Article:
This paper examines claims that price competition in the mutual fund industry either does not exist or is too weak to prevent anticompetitive pricing by investment advisors to retail investors. These claims draw on a view of mutual fund competition tracing to the 1960s, which was not supported by economic analysis. In contrast to the 1960s view, contemporary analysis demonstrates that competition in the mutual fund industry prevents “excessive fees.” Numerous structural and performance characteristics of the mutual fund industry demonstrate that it is price competitive. Demonstrating that competition is present, and not limited by the fund-advisor governance structure, is sufficient to reject claims of “excessive fees.” These observations about the centrality of price competition from an economic perspective imply a prominent role for competition as a factor in the legal analysis of “excessive fees” in the framework of the Gartenberg decisions interpreting Section 36(b) of the Investment Company Act.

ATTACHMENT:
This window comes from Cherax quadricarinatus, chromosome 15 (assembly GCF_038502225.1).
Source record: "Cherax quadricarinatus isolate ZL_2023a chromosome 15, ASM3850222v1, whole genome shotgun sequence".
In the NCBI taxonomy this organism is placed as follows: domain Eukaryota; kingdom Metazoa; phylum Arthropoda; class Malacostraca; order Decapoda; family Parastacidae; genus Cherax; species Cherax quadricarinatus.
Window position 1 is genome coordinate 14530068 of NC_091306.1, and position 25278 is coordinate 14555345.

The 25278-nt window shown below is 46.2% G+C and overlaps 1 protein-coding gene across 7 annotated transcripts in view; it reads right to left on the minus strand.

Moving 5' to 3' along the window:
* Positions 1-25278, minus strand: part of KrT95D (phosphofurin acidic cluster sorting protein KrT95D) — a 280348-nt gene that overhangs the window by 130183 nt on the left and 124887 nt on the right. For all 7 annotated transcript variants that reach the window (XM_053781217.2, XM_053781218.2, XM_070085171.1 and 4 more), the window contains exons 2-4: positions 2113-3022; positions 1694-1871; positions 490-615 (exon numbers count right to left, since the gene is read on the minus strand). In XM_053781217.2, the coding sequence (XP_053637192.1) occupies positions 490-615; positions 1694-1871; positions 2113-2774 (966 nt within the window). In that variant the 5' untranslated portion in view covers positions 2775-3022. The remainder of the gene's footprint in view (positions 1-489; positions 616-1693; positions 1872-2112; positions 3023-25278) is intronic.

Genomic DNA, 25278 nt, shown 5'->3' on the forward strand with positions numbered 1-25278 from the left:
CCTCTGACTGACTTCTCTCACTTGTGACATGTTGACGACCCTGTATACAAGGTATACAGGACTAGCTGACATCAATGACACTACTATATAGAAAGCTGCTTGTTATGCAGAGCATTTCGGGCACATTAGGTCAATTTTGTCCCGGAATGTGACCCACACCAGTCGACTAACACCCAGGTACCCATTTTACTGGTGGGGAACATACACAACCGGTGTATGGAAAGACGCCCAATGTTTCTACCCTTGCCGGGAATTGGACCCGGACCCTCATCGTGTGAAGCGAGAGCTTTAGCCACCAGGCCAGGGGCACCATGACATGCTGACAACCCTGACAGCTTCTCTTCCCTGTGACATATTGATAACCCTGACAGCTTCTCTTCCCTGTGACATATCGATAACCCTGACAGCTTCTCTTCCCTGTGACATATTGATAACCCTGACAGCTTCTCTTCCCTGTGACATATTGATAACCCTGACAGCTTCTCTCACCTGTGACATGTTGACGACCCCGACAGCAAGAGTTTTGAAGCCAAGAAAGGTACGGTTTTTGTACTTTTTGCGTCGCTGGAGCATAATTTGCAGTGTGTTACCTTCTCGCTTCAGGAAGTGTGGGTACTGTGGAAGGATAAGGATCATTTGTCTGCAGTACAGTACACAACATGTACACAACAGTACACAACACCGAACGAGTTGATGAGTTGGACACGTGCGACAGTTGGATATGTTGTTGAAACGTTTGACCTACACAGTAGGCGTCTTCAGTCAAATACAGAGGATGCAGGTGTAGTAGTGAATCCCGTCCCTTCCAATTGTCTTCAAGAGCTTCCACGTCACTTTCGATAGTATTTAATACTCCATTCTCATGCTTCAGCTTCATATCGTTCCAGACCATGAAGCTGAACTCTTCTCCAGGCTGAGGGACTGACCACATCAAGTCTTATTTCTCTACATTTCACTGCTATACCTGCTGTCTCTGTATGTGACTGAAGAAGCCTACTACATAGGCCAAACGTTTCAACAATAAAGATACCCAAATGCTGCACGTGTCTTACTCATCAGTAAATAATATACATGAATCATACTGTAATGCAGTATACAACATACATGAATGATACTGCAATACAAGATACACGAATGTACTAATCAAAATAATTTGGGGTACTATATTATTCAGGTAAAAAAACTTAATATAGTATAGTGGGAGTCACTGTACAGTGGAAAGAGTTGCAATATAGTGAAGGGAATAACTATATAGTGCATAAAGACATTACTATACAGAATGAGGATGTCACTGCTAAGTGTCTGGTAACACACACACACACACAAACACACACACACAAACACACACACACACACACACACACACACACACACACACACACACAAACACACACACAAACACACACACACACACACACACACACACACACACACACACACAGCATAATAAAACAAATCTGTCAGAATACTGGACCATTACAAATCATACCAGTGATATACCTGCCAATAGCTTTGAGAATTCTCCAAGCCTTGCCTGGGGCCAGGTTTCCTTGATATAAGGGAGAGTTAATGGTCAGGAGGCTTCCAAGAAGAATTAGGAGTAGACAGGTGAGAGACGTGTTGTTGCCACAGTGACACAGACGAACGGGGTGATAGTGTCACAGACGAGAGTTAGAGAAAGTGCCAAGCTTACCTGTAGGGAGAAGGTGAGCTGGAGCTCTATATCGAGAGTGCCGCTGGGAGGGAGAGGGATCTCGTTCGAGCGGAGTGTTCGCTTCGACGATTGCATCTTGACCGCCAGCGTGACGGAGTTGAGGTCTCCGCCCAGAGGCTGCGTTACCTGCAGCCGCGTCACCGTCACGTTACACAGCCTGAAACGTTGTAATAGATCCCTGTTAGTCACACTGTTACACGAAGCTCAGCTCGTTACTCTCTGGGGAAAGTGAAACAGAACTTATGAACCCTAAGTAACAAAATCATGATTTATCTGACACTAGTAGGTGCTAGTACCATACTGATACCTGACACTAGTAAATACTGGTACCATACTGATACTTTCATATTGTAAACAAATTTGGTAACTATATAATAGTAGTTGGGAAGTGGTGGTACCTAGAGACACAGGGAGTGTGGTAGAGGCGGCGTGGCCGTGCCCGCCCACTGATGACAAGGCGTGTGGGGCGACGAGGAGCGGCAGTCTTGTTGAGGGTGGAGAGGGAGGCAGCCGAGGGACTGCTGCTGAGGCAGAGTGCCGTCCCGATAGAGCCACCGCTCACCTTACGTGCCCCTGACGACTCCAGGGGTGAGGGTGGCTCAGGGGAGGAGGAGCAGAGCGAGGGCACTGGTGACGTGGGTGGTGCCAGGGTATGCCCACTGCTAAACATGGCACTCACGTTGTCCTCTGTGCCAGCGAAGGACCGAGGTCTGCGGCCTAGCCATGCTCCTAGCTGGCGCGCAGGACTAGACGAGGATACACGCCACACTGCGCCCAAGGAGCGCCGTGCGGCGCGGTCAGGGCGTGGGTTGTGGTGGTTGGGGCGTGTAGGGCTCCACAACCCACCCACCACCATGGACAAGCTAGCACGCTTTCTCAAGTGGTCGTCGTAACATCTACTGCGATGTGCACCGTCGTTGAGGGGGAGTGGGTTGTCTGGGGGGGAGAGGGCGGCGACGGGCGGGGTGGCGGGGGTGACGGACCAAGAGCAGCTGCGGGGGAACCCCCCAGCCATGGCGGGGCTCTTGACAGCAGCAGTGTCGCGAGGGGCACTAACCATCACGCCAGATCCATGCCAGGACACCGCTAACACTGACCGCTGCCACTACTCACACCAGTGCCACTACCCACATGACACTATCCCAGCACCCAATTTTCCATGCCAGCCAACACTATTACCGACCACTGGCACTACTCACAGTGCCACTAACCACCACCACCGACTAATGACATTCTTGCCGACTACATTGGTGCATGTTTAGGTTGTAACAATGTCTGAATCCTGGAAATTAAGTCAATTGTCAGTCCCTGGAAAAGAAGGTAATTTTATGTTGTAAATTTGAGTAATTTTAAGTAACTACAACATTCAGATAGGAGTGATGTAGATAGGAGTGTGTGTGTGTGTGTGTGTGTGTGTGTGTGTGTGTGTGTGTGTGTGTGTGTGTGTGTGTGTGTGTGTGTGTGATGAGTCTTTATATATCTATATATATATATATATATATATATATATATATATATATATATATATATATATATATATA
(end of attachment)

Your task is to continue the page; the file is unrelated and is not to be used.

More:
John C. Coates IV is a professor of law at Harvard University. R. Glenn Hubbard is a visiting scholar at AEI.